It seems that video games need to have something like 60 frames per second in order to be smooth and realistic. But TV and films only have about 24 or 25. Why the difference?
I think there is a piece of history you're missing here, so allow me to try and fill it in.
If you google 60fps vs 24fps you'll find endless threads of people asking what the difference is. Most people will tell you that 24fps has been the standard since the 20s, but there is little explanation as to why.
If we actually look back to the creation of film will notice that 24fps has not always been the standard. Edison himself originally recommended 48 fps stating "anything less will strain the eye." Edison films, however, did not follow this standard, nor did they seem to be standardized at all (with single films having a variation of larger than 10fps over the course of the film). American Mutoscope, one of Edison's rivals, actually used 40fps, but the resulting camera weighed almost a ton.
However, these fast paced filmed used up too much film (a luxury at the time) and by Victor Milner's time the standard was 16 fps. More than practical considerations, many film buffs actually critiqued films faster than 16fps as being "too fast." The Birth of a Nation, for example, got as slow as 12fps in some sections.
The major problem with the period between 1910 and 1920, was that film speed varied so much. Even for a single filmographer their frame rates tended to vary between films. By the mid 20s, camera men had started to pride themselves on their even speed and being able to approximate 16fps (which they more usually measured in feet of film). Meanwhile, theaters had started demanding faster and faster speeds. While 16 fps may have looked more professional, in a crowed theater (or a small one), the audience seemed more able to decern the film at 24 frames per second.
When Annapolis was shot in 1928, the studio was mandating 24 frames per second. While many film crews did not appreciate the more frequent camera reloads (16 frames per second corresponds to about 1,000 ft in 16 minutes). By the time motorized cameras became common, 24 frames had become a de facto standard.
Its important to note, this was not a technical limitation, nor was it (frequently) a financial one. It was the end result of two opposing forces (camera crews and actors vs studios and theaters) desiring a different speed.
So Why not 60?
It's worth noting that many TVs (eg NTSC) use 59.94 frames per second (60 Hz/1.001) counting interlacing. If you discount interlacing it's 29.97 fps. This has to do with how the interlacing is actually implemented (specifically, to remove beating based on 60hz power sources found in the US). Originally they chose 60fps to match the power source, but this actually causes intermodulation (beating), which appears as flickering.
There is some evidence to suggest that human visual acuity drops off sharply after about 30 frames per second, though most human beings can still detect discontinuities in the motion illusion up to 60-75 frames per second. What's more there is a large library of evidence that the human eye can detect jitter over 300 frames per second (Steinmetz 1996). So it a decent question to ask, why not 60? 60fps itself is an artifact of different technology (Television using 30 Frames per second and interlacing frames).
Ok, so we were forced into 60fps, why keep our 24 fps standard?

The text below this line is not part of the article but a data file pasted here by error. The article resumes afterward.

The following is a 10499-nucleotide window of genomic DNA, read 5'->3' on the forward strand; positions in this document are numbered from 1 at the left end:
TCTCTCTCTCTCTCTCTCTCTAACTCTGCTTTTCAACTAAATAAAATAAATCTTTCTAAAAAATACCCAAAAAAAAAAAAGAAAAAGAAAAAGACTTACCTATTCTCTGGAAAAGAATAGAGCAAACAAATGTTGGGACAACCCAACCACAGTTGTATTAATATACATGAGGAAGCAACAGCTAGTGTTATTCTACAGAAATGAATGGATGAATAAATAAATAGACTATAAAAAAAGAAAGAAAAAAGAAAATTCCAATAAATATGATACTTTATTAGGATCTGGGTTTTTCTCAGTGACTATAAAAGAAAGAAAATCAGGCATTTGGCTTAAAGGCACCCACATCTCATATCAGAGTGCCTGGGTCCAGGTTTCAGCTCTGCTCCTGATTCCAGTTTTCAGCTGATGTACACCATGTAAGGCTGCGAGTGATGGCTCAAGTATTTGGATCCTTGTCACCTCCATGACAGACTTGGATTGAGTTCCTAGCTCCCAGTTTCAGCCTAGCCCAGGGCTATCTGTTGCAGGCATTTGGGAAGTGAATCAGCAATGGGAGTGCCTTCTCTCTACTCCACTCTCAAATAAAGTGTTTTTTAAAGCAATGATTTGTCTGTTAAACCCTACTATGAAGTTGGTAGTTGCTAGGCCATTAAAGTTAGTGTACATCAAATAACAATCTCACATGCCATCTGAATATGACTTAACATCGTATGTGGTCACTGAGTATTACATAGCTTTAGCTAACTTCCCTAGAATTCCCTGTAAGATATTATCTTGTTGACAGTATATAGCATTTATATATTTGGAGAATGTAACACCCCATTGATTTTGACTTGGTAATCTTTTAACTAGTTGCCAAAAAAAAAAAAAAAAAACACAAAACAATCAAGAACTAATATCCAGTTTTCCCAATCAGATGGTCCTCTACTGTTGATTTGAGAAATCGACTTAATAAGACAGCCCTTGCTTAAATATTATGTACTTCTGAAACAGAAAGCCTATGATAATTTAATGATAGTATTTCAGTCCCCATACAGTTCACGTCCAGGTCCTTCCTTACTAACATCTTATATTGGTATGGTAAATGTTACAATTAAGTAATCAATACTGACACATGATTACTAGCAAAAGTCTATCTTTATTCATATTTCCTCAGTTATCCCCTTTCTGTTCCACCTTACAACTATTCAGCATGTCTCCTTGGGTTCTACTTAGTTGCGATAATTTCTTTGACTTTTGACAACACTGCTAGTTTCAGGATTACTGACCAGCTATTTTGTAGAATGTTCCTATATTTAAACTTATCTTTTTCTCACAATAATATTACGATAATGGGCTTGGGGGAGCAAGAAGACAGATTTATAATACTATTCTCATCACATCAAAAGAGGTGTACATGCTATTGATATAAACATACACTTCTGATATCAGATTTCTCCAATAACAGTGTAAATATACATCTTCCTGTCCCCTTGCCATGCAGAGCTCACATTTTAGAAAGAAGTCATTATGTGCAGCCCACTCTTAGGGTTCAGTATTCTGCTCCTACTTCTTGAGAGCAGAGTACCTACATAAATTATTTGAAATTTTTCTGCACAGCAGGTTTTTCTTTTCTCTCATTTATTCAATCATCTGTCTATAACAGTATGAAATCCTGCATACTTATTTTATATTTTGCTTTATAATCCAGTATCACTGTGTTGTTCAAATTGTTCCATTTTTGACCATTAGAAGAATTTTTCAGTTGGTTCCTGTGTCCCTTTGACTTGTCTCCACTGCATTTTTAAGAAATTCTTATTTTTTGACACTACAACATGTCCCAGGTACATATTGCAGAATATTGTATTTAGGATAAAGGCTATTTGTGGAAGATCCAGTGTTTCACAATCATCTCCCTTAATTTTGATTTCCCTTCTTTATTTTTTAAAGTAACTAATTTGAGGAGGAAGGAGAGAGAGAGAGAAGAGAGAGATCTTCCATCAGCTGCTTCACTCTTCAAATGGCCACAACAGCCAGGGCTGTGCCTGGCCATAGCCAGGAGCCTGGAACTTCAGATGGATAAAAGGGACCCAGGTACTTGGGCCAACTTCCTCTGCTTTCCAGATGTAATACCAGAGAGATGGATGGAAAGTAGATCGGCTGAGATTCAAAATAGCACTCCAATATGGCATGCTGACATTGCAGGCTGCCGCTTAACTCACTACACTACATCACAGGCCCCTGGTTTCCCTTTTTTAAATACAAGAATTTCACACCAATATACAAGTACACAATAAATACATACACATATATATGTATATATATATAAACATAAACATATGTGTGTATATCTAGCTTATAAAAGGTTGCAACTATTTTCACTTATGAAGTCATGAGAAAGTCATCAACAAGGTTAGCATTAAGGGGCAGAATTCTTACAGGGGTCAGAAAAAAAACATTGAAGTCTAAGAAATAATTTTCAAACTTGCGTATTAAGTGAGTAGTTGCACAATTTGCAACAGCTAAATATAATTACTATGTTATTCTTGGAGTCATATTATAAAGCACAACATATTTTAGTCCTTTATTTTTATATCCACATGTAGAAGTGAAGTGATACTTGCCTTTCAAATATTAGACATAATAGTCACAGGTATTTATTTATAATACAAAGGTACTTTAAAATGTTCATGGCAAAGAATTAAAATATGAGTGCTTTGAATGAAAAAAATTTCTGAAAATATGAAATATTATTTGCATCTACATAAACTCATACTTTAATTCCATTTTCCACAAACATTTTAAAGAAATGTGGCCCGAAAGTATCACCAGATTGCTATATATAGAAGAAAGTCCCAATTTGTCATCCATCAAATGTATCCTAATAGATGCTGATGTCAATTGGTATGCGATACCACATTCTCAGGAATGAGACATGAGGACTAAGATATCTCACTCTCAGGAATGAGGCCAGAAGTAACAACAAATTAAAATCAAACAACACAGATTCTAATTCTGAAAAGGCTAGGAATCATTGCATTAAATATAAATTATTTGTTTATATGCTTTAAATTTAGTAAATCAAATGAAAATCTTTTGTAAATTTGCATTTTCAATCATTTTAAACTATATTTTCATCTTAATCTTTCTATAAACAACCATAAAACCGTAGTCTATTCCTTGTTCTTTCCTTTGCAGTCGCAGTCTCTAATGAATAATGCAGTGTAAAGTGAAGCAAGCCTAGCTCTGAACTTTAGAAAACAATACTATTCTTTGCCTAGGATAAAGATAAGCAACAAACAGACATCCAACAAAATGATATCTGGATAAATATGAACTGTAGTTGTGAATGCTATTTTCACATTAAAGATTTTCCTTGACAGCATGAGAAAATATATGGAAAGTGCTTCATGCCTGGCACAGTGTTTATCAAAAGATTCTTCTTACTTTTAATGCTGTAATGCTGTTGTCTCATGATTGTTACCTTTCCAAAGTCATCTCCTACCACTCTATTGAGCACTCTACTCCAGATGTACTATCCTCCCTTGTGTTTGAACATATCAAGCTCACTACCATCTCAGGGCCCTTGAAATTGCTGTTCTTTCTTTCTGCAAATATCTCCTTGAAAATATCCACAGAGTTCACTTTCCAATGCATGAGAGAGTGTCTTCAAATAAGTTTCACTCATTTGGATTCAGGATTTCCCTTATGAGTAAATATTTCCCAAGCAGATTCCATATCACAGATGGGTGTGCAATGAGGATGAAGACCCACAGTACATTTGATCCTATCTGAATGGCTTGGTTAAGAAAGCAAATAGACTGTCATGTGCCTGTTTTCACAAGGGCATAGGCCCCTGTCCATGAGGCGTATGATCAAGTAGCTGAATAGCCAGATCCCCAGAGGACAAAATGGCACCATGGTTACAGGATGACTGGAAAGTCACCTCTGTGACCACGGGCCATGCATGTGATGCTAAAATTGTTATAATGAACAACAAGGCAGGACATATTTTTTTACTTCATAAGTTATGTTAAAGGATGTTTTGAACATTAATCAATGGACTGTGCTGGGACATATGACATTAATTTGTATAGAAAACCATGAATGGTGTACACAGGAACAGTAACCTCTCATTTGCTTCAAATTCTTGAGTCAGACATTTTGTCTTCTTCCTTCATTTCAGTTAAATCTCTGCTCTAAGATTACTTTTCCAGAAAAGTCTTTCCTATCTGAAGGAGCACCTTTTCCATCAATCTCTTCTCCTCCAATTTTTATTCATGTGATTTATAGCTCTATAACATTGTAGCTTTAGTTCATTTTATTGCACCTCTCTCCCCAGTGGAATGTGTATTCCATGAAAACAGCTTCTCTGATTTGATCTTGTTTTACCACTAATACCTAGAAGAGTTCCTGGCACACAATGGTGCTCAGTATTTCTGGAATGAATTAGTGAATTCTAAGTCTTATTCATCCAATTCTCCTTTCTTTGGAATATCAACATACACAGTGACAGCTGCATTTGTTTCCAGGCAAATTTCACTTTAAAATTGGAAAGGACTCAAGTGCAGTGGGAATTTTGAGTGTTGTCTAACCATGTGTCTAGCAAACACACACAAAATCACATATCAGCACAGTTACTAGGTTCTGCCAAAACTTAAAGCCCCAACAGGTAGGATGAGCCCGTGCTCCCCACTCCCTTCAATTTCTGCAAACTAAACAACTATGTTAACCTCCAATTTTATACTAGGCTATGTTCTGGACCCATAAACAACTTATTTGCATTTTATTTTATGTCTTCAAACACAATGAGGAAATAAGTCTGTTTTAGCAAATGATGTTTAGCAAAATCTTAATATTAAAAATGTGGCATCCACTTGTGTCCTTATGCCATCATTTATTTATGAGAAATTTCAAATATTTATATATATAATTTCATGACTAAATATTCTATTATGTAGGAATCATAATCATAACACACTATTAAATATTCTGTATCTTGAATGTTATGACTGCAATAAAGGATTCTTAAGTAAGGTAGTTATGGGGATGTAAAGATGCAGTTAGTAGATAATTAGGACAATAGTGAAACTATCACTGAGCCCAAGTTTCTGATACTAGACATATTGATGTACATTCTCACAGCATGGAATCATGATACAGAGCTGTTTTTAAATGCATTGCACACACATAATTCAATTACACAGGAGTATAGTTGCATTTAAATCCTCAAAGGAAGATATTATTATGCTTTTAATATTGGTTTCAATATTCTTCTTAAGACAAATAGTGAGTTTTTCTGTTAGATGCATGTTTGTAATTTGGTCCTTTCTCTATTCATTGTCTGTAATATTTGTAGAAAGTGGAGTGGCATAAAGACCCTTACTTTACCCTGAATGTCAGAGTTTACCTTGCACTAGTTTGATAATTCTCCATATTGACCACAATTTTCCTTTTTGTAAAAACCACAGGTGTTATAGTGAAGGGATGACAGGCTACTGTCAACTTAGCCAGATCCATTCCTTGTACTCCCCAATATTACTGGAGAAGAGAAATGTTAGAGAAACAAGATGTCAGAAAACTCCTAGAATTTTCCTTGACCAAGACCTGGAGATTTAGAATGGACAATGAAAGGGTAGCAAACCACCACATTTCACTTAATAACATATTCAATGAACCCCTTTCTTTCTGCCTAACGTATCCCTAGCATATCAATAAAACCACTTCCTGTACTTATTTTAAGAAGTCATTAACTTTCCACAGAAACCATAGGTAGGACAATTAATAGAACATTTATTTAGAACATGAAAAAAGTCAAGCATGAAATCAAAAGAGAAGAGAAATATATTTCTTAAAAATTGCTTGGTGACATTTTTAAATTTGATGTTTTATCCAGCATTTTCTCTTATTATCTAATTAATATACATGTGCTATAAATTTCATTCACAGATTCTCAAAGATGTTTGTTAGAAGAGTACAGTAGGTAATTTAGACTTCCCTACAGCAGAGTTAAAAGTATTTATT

When making home movies first became a possible consideration (read VCR camcorders, my father had one for years, the thing actually took a VCR tape and wrote to it), they were optimized for TV production (ie. 60fps). As a result home movies had a vastly superior frame rate to standard film. Unfortunately, this quickly became associated with amateur production (which most home movies were). Consider movies which feature film shot on a hand held camera. Most people can instantly discern the much faster rate, but more surprisingly is that most people will tell you it looks lower quality.
The truth is, we think of 24fps as looking better because we've been trained to.
A number of Directors have tried to break away from 24fps (Peter Jackson shooting at 48, James Cameron at 60), but almost always they are forced to show these movies at the old standard. People just think it looks better. Film speed (like many things) is a social phenomena.
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1. Responsiveness of input
There is a big difference in feel of the gameplay when input & response happen only 24 times per second vs. 60 times per second, especially for fast-paced games such as first person shooters.
Network buffers and input buffers are filled on separate threads, which means new state from the game server, or button presses from your gamepad, must wait until the next iteration in the game engine's "update loop". This wait can be as long as 42 ms for 24 updates per second, while only 16 ms for 60 updates per second. That's a 26 ms difference or roughly 25% of the "lag" we experience on a 150 ms server connection vs. a 50 ms server connection.
2. Lack of physically accurate motion blur
Cameras in the real-world have what's called a shutter, which is open for a continuous range of time, determined by the "shutter angle" or "shutter speed". For instance a moving picture captured at 24 frames per second might have the shutter open for 0.02083 seconds per frame (1/48 of a second, or 180° shutter angle). This continuous interval of time captures and blends all motion happening therein, leading to what we see as motion blur.
Games on the other hand, render only an instantaneous moment of time. There is no equivalent interval where motion is recorded and blended, and instead you create what is essentially a crystal clear sample of the world at a particular instant -- something that is not possible in the real world. Because no motion is recorded in the rendered frame, movement on-screen can look jerky unless the frame rate is increased to compensate (by capturing more inbetween motion). By increasing frame rate you essentially converge on real life "frame rates", leaving us with the biological motion blur we get from our eyes (which are like shutters that are always open).